i write for inner peace.
The great American spectator has seen it all before, now, and after. They watch you, the magician, and their watches equally, as if continuously weighing if what you can show them is worth their time. Spectators like these are spoiled by attention- from Hollywood movies and their special effects, from ADD-style commercials, and the hundreds of apps on their smart phones. The great American spectator is smart- an intellectual from birth. They are trained to know it all, and receive points for it. The geniuses in the audience can never be impressed, God forbid fooled. The magician carries the threat of putting their precious brains to the test. The feeling of astonishment is too childish, because the great American spectator is a grown up. They are trained to think critically, financially, and quickly. The great American spectator feels nothing. They watch you with glazed eyes, as if dead to the magic you can show them; applauding politely, then turning away.
There's a delicate balance I wish to achieve with the magic I make. It's as fleeting as a moment on a tightrope. On one side sit commercial mages of the gig circuit with their invisible decks and their snowstorms in China. On the other, effect junkies of the club scene waving their newest torn and restored cards and signed coins jangling in bottles. I don't want to stand on either of the two towers, but right here, in the middle of the two: nowhere magicians of either industry would feel like going.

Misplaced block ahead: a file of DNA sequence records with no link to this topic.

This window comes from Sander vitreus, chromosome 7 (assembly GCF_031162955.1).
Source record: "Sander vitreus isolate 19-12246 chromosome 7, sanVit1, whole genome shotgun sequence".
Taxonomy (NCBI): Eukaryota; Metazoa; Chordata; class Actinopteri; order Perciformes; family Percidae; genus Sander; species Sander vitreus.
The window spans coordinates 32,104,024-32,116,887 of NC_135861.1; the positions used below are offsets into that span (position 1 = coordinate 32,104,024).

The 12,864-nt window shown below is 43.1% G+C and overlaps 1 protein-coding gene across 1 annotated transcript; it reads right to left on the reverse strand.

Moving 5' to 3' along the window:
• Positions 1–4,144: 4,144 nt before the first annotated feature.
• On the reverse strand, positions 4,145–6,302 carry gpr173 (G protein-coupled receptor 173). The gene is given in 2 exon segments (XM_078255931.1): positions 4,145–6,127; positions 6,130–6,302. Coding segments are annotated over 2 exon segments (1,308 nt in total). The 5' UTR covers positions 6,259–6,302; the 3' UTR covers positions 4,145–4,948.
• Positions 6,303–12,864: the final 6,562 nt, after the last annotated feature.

I have a knack for falling out of any population I find myself in. I want to express myself out of it, like a lonely passenger on an express train out of Tokyo into the hermitage of the mountains. When I am alone with my magic, I fall in love with it. When I see the way other magicians can rape it, I feel bitter; maybe, the way a lover of words would react to the lyrics of rap songs on the radio.
As I regain consciousness from my reflection on the tightrope, I find there is no way to walk the thin line between magic as "art" sold to magicians and magic as entertainment sold to laymen. The way is to be still. I am resolved in my position, not to sell out completely to either camp, because I disagree with both sides equally. I do not agree with the effect junkies who perform for no one and spend their days worshipping creators and chasing them around the convention circuit. I do not look up to the commercial magi who spend all their time performing the same played-out material that everyone else is doing, with all the same corny jokes that they all use for the sake of a reaction. And the few famous celebrity magicians like Criss Angel on the billboards across the street? I don't want to be them, because they are who I am not. I don't want to be like any celebrity for that matter, for fame is a fume that can be addicting and deadly.
If there was a balance I'd want to achieve, I'd have to fall several times to figure it out. The way I want my magic to go is up, and away. All art is a bridge to heaven, so I'll lay down on this invisible string and stare at the sky in between the two towers, levitating in my place.
The Move Unseen
A blog for magic.